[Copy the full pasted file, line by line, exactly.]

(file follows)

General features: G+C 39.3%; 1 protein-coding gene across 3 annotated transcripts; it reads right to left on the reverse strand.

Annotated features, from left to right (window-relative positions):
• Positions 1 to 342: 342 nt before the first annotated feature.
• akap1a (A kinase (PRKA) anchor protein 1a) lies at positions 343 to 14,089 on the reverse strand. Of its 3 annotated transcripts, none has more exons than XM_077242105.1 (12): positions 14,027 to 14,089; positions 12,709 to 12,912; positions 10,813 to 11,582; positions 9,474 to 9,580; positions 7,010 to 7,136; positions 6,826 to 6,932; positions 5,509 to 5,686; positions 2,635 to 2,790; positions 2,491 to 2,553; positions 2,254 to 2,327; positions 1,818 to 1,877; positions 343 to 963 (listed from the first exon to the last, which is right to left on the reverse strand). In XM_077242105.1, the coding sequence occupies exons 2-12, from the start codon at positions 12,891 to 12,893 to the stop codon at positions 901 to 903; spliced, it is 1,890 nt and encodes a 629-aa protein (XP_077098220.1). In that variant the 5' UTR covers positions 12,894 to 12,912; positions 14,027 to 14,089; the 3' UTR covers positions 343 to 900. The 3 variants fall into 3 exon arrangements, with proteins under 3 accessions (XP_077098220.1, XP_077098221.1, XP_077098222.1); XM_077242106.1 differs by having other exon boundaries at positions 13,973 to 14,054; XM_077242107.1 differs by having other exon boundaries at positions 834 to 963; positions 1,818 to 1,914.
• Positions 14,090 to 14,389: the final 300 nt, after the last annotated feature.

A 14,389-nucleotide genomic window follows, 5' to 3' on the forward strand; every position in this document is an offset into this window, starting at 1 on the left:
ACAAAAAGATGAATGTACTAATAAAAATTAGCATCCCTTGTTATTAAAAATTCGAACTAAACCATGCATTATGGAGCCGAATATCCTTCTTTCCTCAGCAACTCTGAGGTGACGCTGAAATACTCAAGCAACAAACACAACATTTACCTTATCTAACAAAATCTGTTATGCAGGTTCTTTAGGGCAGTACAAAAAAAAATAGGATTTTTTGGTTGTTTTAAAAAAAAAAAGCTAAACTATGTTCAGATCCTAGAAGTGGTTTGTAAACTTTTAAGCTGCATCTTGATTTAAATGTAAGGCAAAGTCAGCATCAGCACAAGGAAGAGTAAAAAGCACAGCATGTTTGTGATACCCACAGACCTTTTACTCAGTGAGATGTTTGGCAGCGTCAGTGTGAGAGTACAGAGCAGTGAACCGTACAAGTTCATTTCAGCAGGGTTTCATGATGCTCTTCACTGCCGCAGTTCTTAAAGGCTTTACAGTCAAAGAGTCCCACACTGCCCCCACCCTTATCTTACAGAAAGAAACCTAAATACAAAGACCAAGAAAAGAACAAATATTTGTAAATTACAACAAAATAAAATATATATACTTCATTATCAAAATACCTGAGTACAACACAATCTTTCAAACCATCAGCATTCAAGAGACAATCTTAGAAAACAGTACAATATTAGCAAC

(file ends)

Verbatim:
General features: G+C 39.3%; 1 protein-coding gene across 3 annotated transcripts; it reads right to left on the reverse strand.

Annotated features, from left to right (window-relative positions):
• Positions 1 to 342: 342 nt before the first annotated feature.
• akap1a (A kinase (PRKA) anchor protein 1a) lies at positions 343 to 14,089 on the reverse strand. Of its 3 annotated transcripts, none has more exons than XM_077242105.1 (12): positions 14,027 to 14,089; positions 12,709 to 12,912; positions 10,813 to 11,582; positions 9,474 to 9,580; positions 7,010 to 7,136; positions 6,826 to 6,932; positions 5,509 to 5,686; positions 2,635 to 2,790; positions 2,491 to 2,553; positions 2,254 to 2,327; positions 1,818 to 1,877; positions 343 to 963 (listed from the first exon to the last, which is right to left on the reverse strand). In XM_077242105.1, the coding sequence occupies exons 2-12, from the start codon at positions 12,891 to 12,893 to the stop codon at positions 901 to 903; spliced, it is 1,890 nt and encodes a 629-aa protein (XP_077098220.1). In that variant the 5' UTR covers positions 12,894 to 12,912; positions 14,027 to 14,089; the 3' UTR covers positions 343 to 900. The 3 variants fall into 3 exon arrangements, with proteins under 3 accessions (XP_077098220.1, XP_077098221.1, XP_077098222.1); XM_077242106.1 differs by having other exon boundaries at positions 13,973 to 14,054; XM_077242107.1 differs by having other exon boundaries at positions 834 to 963; positions 1,818 to 1,914.
• Positions 14,090 to 14,389: the final 300 nt, after the last annotated feature.

A 14,389-nucleotide genomic window follows, 5' to 3' on the forward strand; every position in this document is an offset into this window, starting at 1 on the left:
ACAAAAAGATGAATGTACTAATAAAAATTAGCATCCCTTGTTATTAAAAATTCGAACTAAACCATGCATTATGGAGCCGAATATCCTTCTTTCCTCAGCAACTCTGAGGTGACGCTGAAATACTCAAGCAACAAACACAACATTTACCTTATCTAACAAAATCTGTTATGCAGGTTCTTTAGGGCAGTACAAAAAAAAATAGGATTTTTTGGTTGTTTTAAAAAAAAAAAGCTAAACTATGTTCAGATCCTAGAAGTGGTTTGTAAACTTTTAAGCTGCATCTTGATTTAAATGTAAGGCAAAGTCAGCATCAGCACAAGGAAGAGTAAAAAGCACAGCATGTTTGTGATACCCACAGACCTTTTACTCAGTGAGATGTTTGGCAGCGTCAGTGTGAGAGTACAGAGCAGTGAACCGTACAAGTTCATTTCAGCAGGGTTTCATGATGCTCTTCACTGCCGCAGTTCTTAAAGGCTTTACAGTCAAAGAGTCCCACACTGCCCCCACCCTTATCTTACAGAAAGAAACCTAAATACAAAGACCAAGAAAAGAACAAATATTTGTAAATTACAACAAAATAAAATATATATACTTCATTATCAAAATACCTGAGTACAACACAATCTTTCAAACCATCAGCATTCAAGAGACAATCTTAGAAAACAGTACAATATTAGCAAC